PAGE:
The Captain has now definitively traced the problem with a sporadically malfunctioning GPS to the generator: when that is turned on, the GPS goes off and the course computer becomes erratic. The cables to these units are properly screened, but they end in plugs. These plugs end in ‘networking plugs’ which were installed 60 cm away from a 210 amp Balmar alternator. The plugs could be temporarily screened with aluminium foil, but that’s hardly a solution.
Expressed in layman’s terms: the alternator is leaking electricity, driving the GPS and course computer mad, all those old ladies who are afraid of electricity leaking from sockets aren’t so weird, and the tin-foil hat brigade are right after all. The generator and GPS and course computer can’t be on at the same time, the fluxgate compass has gone catatonic and can’t communicate with the outside world and we have no autopilot – in spite of the fact that we had two separate systems installed as a safety measure. The generator and water maker are relying for life on an old pump and our fibreglass DIY project. Oh – and the freezer is dying, the fridge effectively dead.
We might be able to get the autopilot fixed in Broome and The Captain has contemplated flying someone he can trust up from Perth to do the job. A new fluxgate compass could be sent overnight by the New Zealand company who provided the original. We should be able to get a replacement pump and new muffler and have those installed. A new compressor might solve those refrigeration problems, or they could be related to leaking gas….who knows?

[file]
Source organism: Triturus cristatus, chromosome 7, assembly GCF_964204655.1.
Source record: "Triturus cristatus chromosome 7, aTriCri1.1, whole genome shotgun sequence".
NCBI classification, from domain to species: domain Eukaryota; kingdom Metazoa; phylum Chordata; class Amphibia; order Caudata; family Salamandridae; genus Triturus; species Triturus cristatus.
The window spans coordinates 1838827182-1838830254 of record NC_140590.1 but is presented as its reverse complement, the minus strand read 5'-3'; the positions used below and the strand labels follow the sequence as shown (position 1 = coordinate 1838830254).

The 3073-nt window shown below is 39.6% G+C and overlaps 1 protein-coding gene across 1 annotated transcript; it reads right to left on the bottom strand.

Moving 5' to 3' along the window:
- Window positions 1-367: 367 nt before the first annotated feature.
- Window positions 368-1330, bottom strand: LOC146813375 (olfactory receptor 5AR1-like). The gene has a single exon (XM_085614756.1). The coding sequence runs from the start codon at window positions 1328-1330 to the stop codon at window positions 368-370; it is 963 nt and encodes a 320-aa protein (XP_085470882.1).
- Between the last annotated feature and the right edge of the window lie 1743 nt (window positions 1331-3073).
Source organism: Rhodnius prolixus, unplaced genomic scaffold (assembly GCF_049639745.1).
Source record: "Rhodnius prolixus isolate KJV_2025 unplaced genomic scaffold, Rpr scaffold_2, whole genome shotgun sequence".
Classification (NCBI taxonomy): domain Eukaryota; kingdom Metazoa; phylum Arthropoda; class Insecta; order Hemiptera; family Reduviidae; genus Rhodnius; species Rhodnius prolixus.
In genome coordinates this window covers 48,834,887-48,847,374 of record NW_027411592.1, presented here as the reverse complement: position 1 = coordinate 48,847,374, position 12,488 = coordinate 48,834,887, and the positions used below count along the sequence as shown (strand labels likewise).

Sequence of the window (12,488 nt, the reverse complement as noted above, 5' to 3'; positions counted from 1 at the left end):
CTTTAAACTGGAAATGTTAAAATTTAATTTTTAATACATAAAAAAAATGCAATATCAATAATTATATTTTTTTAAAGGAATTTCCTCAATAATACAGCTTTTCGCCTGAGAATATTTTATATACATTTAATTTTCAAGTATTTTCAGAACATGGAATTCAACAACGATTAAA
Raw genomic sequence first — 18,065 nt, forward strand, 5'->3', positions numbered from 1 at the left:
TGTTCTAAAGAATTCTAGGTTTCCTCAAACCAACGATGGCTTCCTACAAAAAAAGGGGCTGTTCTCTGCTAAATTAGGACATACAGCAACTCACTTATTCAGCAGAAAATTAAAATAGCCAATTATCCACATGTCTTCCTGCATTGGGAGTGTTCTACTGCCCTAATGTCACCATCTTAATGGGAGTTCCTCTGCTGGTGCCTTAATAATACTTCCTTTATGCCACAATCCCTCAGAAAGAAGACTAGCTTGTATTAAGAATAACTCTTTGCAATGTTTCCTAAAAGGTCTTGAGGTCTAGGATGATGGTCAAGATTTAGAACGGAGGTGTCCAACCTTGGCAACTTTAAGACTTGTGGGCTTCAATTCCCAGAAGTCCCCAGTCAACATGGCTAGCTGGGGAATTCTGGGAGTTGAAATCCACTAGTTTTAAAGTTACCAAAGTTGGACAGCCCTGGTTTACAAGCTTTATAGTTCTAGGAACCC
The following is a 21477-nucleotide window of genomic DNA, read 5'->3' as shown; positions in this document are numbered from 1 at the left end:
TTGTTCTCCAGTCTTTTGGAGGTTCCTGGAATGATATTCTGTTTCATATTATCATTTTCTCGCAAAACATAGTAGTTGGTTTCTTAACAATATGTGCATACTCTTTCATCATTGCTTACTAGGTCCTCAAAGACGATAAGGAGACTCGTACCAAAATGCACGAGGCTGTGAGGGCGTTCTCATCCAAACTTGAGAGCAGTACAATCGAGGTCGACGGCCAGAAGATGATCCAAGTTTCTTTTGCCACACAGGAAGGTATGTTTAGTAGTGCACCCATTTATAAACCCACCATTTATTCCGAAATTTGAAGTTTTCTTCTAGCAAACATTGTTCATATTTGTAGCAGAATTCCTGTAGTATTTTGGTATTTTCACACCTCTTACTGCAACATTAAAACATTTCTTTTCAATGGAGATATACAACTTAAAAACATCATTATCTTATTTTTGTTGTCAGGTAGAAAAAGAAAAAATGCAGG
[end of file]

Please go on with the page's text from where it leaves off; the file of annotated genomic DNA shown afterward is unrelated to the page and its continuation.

There’s no calculating how long these repairs will take or if they’d be effective. Certainly until now repairs have never solved problems for long and often create new ones. Nothing can be done about the proximity of alternator and networking plugs without fitting suppressors (aluminium foil with a university degree, as far as I understand it) and moving some of the electrical system to another part of the boat.
We were able to arrange a mooring in Broome, but because of the strong tidal flows a small dinghy like ours can only be used to get to and from shore during the brief period of slack tide, which occurs only every 6 hours at varying times of day and night. The boat has to be below 30° South by the 1st November, which is the official beginning of the cyclone season, or the insurance will not cover damage if we should get caught in a ‘named’ storm. Time for some hard thinking.
The Captain has decided at this point – all things considered – that he no longer has enough confidence in The Boat’s vital systems to feel comfortable taking her any further than Broome. We have already logged 2,900 miles since leaving Brisbane and from Broome it is another 1,200 miles to Perth. We would be travelling to a deadline, with headwinds a certainty, along a dangerous coast with few places to pull in should we hit bad weather and even those giving little protection. If something major did go wrong again there would be nowhere to get it fixed until we were very close to Perth. With just two of us on board it would be all too easy to get into serious trouble, if only due to simple fatigue.